“Within the United States, demand from electric utilities declined approximately 110 million tons to approximately 740 million tons in 2015 based, in large part, on flat overall generation demand, decreased capacity utilization of coal generation, increase in electricity generation from low-cost natural gas and renewable fuel sources, plant retirements and reduced heating degree days in the United States. Natural gas prices fell nearly 40% in 2015 to an average of $2.63 per mm/Btu from $4.26 per mm/Btu in 2014, which drove coal’s share of electricity generation in the power sector down to approximately 33% compared with approximately 40% in the prior year. U.S. coal production declined by approximately 105 million tons in 2015 to approximately 900 million tons as production cutbacks accelerated during the year. Despite supply reductions, reduced coal demand led to utility inventories rising nearly 30% above prior year levels. For the Debtors specifically, U.S. coal shipments declined 7% in 2015. The Debtors’ U.S. coal shipments during the first quarter of 2016 were down another 33% compared to the first quarter of 2015.

“Unprecedented industry conditions continued into the first quarter of 2016. In the U.S., industry-wide production declined nearly 30% to approximately 173 million tons driven by approximately 15-year low natural gas prices due to overproduction and mild weather. During this same time, U.S. coal demand declined approximately 20% to approximately 152 million tons. Internationally, thermal coal prices for the April 2 Japanese fiscal year benchmark product settled at $61.60 per tonne, 9% below prior-year marks of $67.80 per tonne. Metallurgical coal benchmark for the first quarter of 2016 settled at $81 per tonne, which was a multi-year low.”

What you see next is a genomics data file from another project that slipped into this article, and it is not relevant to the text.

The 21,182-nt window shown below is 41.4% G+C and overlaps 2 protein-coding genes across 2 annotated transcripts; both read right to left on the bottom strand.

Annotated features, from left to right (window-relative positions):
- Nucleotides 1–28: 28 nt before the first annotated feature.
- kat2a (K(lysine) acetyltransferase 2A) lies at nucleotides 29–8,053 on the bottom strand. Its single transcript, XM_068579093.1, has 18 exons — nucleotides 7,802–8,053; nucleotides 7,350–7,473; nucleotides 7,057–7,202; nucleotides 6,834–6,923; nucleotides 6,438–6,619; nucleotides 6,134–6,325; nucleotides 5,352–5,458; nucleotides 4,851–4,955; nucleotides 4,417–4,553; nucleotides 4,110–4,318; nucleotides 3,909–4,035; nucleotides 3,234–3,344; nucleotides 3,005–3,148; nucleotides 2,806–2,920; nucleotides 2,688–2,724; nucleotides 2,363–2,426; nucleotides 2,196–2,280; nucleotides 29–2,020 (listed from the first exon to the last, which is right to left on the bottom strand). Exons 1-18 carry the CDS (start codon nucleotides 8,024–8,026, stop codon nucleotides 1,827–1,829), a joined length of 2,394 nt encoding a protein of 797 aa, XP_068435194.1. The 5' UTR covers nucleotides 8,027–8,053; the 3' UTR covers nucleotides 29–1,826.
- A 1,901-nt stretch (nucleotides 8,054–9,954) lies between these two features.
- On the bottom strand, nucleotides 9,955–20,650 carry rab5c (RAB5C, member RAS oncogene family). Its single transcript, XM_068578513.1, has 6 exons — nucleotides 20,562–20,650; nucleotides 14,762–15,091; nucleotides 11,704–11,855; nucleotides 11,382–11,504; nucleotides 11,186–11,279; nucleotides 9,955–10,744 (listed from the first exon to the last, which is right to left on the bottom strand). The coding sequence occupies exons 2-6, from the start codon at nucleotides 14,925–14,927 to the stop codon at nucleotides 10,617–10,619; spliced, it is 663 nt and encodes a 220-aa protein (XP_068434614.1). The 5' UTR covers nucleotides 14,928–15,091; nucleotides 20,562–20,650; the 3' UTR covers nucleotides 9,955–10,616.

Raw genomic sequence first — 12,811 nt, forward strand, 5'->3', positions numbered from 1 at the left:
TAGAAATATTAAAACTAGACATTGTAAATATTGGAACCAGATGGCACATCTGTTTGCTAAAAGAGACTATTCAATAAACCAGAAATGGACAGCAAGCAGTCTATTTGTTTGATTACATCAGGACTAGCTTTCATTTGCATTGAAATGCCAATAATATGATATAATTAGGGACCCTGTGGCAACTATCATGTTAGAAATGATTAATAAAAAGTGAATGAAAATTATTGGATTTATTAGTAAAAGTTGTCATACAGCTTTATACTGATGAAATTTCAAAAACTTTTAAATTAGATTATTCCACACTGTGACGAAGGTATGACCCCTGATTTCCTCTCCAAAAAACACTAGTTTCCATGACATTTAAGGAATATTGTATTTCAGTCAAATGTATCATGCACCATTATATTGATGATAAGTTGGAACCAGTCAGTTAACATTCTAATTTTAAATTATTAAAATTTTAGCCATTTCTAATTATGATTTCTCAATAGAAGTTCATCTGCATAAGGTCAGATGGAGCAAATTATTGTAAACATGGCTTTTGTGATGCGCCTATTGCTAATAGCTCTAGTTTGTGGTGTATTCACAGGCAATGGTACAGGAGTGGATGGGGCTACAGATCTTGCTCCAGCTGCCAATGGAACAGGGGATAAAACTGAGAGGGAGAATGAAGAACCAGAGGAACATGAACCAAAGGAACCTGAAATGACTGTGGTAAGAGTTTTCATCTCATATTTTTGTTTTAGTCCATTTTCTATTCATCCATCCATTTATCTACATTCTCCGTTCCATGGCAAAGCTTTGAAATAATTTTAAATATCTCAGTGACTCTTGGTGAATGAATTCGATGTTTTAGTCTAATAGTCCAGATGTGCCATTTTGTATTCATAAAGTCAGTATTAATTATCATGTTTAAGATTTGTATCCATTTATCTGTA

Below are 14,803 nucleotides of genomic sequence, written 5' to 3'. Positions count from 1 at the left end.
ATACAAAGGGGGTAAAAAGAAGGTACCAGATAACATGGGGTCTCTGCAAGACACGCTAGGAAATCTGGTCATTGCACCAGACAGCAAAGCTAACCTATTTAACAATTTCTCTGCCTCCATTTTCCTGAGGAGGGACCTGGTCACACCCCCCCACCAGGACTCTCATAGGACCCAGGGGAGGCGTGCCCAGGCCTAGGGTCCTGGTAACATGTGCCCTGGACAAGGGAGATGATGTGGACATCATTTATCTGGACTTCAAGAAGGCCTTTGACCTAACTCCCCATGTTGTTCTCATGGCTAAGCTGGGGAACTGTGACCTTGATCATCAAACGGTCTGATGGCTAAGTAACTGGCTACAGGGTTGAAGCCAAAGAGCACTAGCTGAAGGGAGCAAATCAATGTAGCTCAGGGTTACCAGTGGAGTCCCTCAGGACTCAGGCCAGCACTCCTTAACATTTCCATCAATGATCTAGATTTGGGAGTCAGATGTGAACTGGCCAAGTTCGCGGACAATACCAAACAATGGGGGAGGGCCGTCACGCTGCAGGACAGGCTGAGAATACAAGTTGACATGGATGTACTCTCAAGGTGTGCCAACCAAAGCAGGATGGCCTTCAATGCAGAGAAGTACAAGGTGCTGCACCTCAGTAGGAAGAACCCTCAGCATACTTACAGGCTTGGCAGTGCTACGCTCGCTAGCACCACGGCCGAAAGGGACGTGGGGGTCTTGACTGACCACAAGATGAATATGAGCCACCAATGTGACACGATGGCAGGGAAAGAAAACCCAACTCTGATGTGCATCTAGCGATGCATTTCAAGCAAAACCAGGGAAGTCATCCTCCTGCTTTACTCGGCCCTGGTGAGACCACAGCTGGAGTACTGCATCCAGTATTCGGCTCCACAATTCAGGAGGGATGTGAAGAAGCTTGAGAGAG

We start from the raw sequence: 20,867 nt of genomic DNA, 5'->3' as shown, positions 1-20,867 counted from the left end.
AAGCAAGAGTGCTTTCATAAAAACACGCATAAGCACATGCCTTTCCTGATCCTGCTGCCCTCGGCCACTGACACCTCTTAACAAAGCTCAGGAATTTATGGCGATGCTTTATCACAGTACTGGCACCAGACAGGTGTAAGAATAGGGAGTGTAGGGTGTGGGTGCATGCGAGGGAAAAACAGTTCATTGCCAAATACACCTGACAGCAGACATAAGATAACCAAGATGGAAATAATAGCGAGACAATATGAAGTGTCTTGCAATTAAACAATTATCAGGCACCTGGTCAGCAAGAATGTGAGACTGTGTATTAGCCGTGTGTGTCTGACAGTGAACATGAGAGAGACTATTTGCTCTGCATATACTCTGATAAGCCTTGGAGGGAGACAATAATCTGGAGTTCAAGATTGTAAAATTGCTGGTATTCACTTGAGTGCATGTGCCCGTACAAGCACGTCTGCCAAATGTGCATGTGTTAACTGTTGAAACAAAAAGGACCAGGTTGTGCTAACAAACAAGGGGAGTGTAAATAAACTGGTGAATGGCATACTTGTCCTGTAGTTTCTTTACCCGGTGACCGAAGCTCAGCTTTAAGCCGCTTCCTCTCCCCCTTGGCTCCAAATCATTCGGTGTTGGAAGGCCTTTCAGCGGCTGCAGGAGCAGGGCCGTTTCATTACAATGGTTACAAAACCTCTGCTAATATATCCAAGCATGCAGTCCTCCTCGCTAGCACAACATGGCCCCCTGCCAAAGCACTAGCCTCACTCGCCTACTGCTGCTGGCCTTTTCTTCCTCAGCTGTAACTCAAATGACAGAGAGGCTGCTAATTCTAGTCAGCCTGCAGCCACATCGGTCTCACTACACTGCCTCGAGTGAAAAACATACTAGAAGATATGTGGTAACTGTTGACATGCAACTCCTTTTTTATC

Peabody noted how it cut costs at its operations prior to seeking bankruptcy. “In addition to such operational measures, beginning in 2015, the Company moved to shed non-core assets,” it reported. “In 2015, the Company realized cash proceeds of $70 million related to their ongoing resource management activities through the sale of surplus land and coal reserves. In addition, on November 20, 2015, the Company entered into a purchase and sale agreement with a subsidiary of Bowie pursuant to which the Company agreed to sell its El Segundo and Lee Ranch coal mines and related assets located in New Mexico and the Twentymile Mine in Colorado for $358 million. The closing of the Four Star Transaction was scheduled to occur during the first fiscal quarter of 2016 but was delayed due to the buyer’s inability to secure financing for this transaction in addition to its own debt restructuring or refinancing. The transaction was terminated shortly before the Petition Date.

“Debtor Four Star filed an adversary proceeding against Bowie Resource Partners, LLC (Adv. Case No. 16- 04073) on June 1, 2016, to recover the termination fee owed by Western Megawatt Resources, LLC (“Megawatt”) and guaranteed by Bowie, under that certain Purchase and Sale Agreement, dated November 20, 2015, by and between Four Star and Megawatt (the “Four Star Sale Agreement”) whereby Megawatt agreed to pay Four Star $20 million should Megawatt fail to obtain the necessary financing to close the Four Star Transaction under the Four Star Sale Agreement. Bowie filed an answer and asserted its counterclaims on August 17, 2016. The parties completed discovery on December 16, 2016. Four Star and Bowie each filed a motion for summary judgment on December 20, 2016. A trial in the consolidated proceedings is scheduled for January 24, 2017.”

About Barry Cassell 20414 Articles
Barry Cassell is Chief Analyst for GenerationHub covering coal and emission controls issues, projects and policy. He has covered the coal and power generation industry for more than 24 years, beginning in November 2011 at GenerationHub and prior to that as editor of SNL Energy’s Coal Report. He was formerly with Coal Outlook for 15 years as the publication’s editor and contributing writer, and prior to that he was editor of Coal & Synfuels Technology and associate editor of The Energy Report. He has a bachelor’s degree from Central Michigan University.